Middle East

Hardline Islamists back Aboul Fotouh for Egypt president

Abdul Moneim Aboul Fotouh waves during campaigning in Monofeya, 70km north of Cairo
Image caption Dr Aboul Fotouh will get a boost from the votes of ultra-conservative Islamists

Egypt's ultra-conservative Islamist groups have chosen to back Abdul Moneim Aboul Fotouh in the presidential race, rather than the candidate of the powerful Muslim Brotherhood.

The former jihadist group, Gamaat Islamiya, has announced its support after the main Salafi party, Nur made its decision at the weekend.

Experts say it is a serious blow for the Muslim Brotherhood.

The development comes as official campaigning for the presidency begins.

Doctor Aboul Fotouh was expelled from the Brotherhood last year after he announced he would join the contest. At that stage, the mainstream Islamist movement said it did not plan to field a presidential candidate but it later reversed the policy.

It has nominated the head of its political party, Mohammed Mursi.

'Crisis for Brotherhood'

The backing for Dr Aboul Fotouh should bring him many of the votes that took the Salafists, who are highly conservative and draw inspiration from the life of the Prophet Muhammad and the earliest Muslims, into second place behind the Brotherhood in last year's parliamentary elections.

The small, moderate Islamist party, al-Wasat, has also switched its support to him.

"This totally alters the political calculus in Egypt today. I think Mursi's chances of winning have dropped significantly," says Shadi Hamid of the Doha Brookings Centre.

"This is a major split in Islamist ranks and a crisis for the Muslim Brotherhood. They face the prospect of defeat by one of their own dissidents."

Members of the other Islamist movements say they are backing Dr Aboul Fotouh, who is seen as more liberal than Mr Mursi, because they feel he is a stronger candidate but also to stop the Brotherhood dominating both parliament and the executive branch.

The developments leave the Brotherhood looking weaker as it moves closer to a confrontation with Egypt's ruling generals.

It has called for the government to resign or be sacked by the Supreme Council of the Armed Forces.

Parliamentary sessions have been suspended for a week in protest at its performance.

Islamists v secularists

Overall, the presidential contest looks set to be dominated by Islamists and secularists who served under the ousted president Hosni Mubarak.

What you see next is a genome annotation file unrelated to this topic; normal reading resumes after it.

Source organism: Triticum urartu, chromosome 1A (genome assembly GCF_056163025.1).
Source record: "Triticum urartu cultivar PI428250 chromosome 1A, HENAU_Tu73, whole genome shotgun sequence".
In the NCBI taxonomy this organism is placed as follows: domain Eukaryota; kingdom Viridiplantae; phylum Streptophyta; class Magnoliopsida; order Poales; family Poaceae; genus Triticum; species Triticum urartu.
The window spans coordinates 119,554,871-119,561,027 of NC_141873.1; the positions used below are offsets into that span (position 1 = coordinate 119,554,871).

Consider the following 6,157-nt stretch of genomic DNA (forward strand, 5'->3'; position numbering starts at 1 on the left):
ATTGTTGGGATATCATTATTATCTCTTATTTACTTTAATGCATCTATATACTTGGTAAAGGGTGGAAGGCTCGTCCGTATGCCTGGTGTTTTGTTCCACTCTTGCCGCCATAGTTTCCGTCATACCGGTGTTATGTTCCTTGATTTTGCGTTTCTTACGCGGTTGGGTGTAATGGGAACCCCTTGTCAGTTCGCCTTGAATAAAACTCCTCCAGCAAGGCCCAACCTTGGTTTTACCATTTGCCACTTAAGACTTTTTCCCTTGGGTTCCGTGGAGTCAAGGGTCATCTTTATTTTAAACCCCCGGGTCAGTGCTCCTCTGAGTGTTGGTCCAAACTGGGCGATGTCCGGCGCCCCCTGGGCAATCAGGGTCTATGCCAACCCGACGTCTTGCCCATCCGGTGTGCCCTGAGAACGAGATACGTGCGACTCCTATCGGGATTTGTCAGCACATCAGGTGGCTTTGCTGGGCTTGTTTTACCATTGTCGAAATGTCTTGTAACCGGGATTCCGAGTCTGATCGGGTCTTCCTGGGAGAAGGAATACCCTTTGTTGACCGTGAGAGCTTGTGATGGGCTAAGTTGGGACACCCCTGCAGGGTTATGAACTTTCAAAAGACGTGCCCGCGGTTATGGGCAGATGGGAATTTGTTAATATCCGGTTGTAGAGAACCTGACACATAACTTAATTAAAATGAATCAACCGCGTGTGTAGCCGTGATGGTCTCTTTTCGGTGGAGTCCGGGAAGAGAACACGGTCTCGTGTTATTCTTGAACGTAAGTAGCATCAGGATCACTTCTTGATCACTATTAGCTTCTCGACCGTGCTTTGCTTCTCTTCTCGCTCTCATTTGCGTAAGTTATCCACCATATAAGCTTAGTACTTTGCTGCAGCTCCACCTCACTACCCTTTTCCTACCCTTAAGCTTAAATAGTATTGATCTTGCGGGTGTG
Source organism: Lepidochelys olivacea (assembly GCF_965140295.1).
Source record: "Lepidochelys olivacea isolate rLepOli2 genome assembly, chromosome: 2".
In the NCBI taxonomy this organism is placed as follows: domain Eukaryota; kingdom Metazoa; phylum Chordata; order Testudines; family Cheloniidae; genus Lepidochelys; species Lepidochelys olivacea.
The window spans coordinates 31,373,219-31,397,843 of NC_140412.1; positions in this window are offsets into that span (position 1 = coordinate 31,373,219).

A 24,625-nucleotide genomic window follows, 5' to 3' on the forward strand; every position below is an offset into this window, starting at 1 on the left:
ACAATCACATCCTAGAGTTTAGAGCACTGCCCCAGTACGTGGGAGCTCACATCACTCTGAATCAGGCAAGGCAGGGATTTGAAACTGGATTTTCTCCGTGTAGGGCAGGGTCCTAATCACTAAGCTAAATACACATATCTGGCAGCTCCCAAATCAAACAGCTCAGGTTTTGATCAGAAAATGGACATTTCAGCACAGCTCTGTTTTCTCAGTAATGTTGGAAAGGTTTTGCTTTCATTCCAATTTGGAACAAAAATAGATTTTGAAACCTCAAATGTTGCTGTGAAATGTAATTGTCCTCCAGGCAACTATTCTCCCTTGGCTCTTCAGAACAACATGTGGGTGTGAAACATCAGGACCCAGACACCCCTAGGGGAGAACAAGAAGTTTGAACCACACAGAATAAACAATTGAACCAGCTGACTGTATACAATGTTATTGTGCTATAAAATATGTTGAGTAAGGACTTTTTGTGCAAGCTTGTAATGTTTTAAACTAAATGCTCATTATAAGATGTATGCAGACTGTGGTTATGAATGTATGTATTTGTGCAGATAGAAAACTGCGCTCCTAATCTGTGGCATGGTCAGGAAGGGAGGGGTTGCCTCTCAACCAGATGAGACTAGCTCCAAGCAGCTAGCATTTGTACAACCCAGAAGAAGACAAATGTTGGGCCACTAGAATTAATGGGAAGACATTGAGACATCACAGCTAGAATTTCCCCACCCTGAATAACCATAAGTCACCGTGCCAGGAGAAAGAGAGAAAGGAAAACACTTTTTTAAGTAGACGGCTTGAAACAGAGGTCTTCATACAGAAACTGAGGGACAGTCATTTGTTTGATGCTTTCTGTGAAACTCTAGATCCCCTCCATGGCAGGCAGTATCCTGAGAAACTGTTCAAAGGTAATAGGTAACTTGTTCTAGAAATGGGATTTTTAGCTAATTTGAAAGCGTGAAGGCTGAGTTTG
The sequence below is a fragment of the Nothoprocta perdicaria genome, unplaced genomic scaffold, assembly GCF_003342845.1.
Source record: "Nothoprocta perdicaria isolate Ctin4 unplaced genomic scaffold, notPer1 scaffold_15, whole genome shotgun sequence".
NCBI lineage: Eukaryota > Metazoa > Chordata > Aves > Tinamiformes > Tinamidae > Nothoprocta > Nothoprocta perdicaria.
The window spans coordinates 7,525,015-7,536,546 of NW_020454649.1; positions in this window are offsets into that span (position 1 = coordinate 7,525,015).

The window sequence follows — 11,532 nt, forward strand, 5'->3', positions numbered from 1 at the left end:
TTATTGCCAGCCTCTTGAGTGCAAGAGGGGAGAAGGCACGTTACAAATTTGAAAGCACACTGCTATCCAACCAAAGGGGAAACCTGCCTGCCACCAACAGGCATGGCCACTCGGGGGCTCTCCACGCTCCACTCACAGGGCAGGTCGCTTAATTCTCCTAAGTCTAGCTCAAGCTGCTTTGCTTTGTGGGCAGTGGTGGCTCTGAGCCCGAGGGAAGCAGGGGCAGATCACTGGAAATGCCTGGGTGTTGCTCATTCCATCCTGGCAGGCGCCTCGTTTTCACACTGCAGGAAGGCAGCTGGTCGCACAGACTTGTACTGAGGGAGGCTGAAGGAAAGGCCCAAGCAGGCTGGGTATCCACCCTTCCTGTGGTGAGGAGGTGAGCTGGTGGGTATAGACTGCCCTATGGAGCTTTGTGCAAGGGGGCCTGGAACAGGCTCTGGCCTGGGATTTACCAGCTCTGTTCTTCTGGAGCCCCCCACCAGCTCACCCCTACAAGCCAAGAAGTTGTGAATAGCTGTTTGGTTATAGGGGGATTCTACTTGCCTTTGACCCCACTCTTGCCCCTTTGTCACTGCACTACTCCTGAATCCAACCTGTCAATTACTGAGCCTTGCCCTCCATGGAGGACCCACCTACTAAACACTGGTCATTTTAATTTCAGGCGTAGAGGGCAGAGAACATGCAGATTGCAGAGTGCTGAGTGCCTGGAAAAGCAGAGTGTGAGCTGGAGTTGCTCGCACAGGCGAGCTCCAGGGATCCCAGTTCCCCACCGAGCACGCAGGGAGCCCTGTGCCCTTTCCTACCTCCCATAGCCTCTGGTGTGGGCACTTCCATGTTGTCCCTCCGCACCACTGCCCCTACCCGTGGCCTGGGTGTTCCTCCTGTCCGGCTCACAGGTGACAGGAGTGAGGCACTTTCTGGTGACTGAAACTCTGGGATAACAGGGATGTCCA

Besides Dr Aboul Fotouh and Mr Mursi, the former Egyptian foreign minister and head of the Arab League, Amr Moussa, is considered a front-runner.

There are a total of 13 candidates in the race.

From Monday all can officially display their posters in public and broadcast messages on television until two days before polls open for the first round of voting on 23 and 24 May.

Image caption Many Salafi Muslims have joined recent protests outside the Defence Ministry which have turned violent

However many have already held unofficial rallies and political banners were put up across the country weeks ago.

There have been many surprises in the run-up to start of campaigning.

Three leading candidates were disqualified from the final list by the election commission.

They included Khairat al-Shater, a deputy leader of the Muslim Brotherhood, who was its original chosen nominee, and the popular Salafist preacher and lawyer, Hazem Abu Ismail.

Supporters of Mr Abu Ismail have been staging a protest outside the Defence Ministry in Cairo. One was killed in clashes on Saturday.

Ahmed Shafiq, the prime minister appointed by president Mubarak just days before he was ousted from power, was allowed to stand for the presidency after the commission went back on an earlier decision to exclude him.

If the first round of polling does not produce a winner with more than half the votes, a second round will take place on 16 and 17 June.

Egypt's military has promised that the vote will be free and fair and says it will hand over power by the end of June.

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